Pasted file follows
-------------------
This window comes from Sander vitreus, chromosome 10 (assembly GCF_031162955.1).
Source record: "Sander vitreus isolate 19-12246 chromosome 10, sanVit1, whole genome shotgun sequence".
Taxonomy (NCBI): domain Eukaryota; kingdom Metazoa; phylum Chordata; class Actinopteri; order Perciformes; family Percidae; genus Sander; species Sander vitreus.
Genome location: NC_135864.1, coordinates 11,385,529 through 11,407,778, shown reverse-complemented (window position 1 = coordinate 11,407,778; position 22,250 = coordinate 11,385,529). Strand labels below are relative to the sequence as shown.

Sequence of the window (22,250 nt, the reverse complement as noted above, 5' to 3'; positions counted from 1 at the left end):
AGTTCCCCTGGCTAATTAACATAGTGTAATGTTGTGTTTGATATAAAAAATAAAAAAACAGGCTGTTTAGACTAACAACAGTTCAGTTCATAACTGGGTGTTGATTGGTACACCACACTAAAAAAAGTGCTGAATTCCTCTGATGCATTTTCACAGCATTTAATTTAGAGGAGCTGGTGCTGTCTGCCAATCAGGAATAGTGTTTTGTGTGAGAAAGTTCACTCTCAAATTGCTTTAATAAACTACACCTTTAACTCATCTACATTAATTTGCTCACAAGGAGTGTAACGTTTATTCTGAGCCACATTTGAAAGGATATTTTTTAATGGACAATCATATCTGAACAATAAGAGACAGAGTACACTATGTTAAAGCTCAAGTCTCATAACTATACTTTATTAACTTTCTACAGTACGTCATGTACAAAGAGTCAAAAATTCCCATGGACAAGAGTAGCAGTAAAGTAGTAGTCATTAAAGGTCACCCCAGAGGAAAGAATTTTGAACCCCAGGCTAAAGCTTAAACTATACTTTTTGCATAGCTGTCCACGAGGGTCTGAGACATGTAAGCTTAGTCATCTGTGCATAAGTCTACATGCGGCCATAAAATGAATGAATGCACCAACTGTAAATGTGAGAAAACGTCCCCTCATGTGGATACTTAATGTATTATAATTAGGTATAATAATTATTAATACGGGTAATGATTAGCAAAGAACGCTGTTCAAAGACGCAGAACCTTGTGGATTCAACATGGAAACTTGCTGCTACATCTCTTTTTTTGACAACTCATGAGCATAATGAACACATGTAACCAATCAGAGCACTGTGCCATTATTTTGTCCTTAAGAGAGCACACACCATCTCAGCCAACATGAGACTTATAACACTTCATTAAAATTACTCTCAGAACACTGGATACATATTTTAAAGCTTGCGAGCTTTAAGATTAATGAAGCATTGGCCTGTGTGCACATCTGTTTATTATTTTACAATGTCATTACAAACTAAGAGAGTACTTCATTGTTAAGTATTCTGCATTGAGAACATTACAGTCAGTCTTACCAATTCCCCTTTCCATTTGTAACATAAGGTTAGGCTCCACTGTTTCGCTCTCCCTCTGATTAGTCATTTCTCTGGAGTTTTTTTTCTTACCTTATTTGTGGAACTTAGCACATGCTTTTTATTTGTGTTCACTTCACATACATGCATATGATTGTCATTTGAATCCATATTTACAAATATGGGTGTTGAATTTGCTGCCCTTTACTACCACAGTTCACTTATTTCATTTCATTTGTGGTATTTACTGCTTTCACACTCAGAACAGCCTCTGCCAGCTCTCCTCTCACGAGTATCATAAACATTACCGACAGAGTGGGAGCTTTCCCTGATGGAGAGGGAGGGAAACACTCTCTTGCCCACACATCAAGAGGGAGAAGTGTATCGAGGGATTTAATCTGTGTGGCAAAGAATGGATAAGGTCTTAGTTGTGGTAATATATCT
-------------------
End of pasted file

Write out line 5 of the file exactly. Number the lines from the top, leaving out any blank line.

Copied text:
Sequence of the window (22,250 nt, the reverse complement as noted above, 5' to 3'; positions counted from 1 at the left end):